Steven Globerman

Resident Scholar and Addington Chair in Measurement, Professor Emeritus, Western Washington University

Mr. Steven Globerman is Resident Scholar and Addington Chair in Measurement at the Fraser Institute as well as Professor Emeritus at Western Washington University. Previously, he held tenured appointments at Simon Fraser University and York University and has been a visiting professor at the University of California, University of British Columbia, Stockholm School of Economics, Copenhagen School of Business, and the Helsinki School of Economics.

He has published more than 150 articles and monographs and is the author of the book The Impacts of 9/11 on Canada-U.S. Trade as well as a textbook on international business management. In the early 1990s, he was responsible for coordinating Fraser Institute research on the North American Free Trade Agreement.

In addition, Mr. Globerman has served as a researcher for two Canadian Royal Commissions on the economy as well as a research advisor to Investment Canada on the subject of foreign direct investment. He has also hosted management seminars for policymakers across North America and Asia.

Mr. Globerman was a founding member of the Association for Cultural Economics and is currently a member of the American and Canadian Economics Associations, the Academy of International Business, and the Academy of Management.

He earned his BA in economics from Brooklyn College, his MA from the University of California, Los Angeles, and his PhD from New York University.

Recent Research by Steven Globerman

— Mar 21, 2019
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Canadian Foreign Direct Investment: Recent Patterns and Interpretation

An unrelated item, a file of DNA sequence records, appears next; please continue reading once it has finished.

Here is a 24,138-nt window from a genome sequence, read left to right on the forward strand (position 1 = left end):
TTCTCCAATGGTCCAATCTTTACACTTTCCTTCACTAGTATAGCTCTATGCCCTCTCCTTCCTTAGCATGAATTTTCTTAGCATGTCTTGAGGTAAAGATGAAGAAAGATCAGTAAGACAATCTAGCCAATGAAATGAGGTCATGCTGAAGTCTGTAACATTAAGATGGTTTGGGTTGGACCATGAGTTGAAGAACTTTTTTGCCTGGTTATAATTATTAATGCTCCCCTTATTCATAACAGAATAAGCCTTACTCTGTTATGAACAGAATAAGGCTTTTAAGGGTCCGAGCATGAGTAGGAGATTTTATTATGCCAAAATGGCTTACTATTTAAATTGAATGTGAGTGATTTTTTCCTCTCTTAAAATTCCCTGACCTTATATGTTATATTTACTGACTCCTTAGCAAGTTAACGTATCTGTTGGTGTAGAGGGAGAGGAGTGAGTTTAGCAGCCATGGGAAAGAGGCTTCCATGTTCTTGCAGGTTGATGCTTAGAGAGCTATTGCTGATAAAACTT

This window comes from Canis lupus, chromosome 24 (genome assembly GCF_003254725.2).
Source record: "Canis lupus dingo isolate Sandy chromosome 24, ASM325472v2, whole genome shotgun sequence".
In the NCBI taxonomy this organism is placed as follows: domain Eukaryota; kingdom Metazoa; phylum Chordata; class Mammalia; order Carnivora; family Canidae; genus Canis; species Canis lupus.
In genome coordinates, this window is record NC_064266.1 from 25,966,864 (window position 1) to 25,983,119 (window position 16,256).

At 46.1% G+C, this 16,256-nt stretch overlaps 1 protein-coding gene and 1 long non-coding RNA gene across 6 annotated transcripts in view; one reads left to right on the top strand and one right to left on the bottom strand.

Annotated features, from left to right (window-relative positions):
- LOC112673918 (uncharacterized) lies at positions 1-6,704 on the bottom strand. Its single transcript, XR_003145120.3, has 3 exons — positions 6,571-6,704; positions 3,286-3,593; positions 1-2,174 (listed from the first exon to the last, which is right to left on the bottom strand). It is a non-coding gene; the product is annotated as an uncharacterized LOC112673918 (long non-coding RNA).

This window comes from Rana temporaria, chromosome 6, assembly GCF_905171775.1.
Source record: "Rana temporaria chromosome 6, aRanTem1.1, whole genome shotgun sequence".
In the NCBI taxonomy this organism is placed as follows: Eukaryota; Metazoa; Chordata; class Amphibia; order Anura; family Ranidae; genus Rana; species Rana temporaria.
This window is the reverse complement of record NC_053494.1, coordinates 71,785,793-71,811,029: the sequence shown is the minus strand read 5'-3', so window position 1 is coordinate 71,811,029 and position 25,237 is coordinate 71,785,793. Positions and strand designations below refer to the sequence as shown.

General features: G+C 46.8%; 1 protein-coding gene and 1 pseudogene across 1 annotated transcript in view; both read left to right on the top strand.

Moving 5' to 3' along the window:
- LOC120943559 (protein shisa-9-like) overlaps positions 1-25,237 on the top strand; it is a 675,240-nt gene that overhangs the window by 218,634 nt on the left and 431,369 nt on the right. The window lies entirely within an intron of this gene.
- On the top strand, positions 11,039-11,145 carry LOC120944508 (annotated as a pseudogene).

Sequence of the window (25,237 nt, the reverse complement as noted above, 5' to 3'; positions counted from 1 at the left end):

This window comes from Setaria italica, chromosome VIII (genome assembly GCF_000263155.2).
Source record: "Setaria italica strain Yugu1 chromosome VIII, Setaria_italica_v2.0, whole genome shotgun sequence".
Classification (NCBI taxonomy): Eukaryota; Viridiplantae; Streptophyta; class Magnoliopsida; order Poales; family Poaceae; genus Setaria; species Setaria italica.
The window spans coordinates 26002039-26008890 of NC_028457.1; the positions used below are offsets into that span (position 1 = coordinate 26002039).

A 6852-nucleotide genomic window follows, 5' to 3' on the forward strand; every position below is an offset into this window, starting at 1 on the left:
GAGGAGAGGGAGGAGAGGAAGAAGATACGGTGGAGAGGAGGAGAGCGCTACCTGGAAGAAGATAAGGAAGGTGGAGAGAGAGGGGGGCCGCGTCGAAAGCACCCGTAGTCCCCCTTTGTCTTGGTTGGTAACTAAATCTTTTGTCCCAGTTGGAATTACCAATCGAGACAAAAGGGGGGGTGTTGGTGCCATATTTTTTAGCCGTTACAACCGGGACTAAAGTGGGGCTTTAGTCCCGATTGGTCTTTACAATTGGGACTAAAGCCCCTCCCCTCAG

Canadian Foreign Direct Investment: Recent Patterns and Interpretation finds that the amount invested by Canadians abroad has increased 73.7 per cent since 2013, while the amount invested by foreigners in Canada over the same time period has declined by 55 per cent, signalling Canada has become a less attractive place to invest over the past few years.

— Jan 24, 2019
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Pharmaceutical Regulation, Innovation, and Access to New Drugs: An International Perspective

Pharmaceutical Regulation, Innovation, and Access to New Drugs: An International Perspective finds that the federal government’s plan to lower prescription drug prices through changes to the Patented Medicine Prices Review Board could impede access of new life-saving drugs for Canadian patients and even discourage innovation in the pharmaceutical sector.

— Jan 15, 2019
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Innovation in Canada: An Assessment of Recent Experience

Innovation in Canada: An Assessment of Recent Experience finds that Canada's innovation performance has declined in recent years and is falling further behind the U.S. and other developed countries, despite decades of costly innovation programs by successive federal governments. Innovation—developing new products or new ways of doing things—is key to increasing productivity and raising living standards for all Canadians.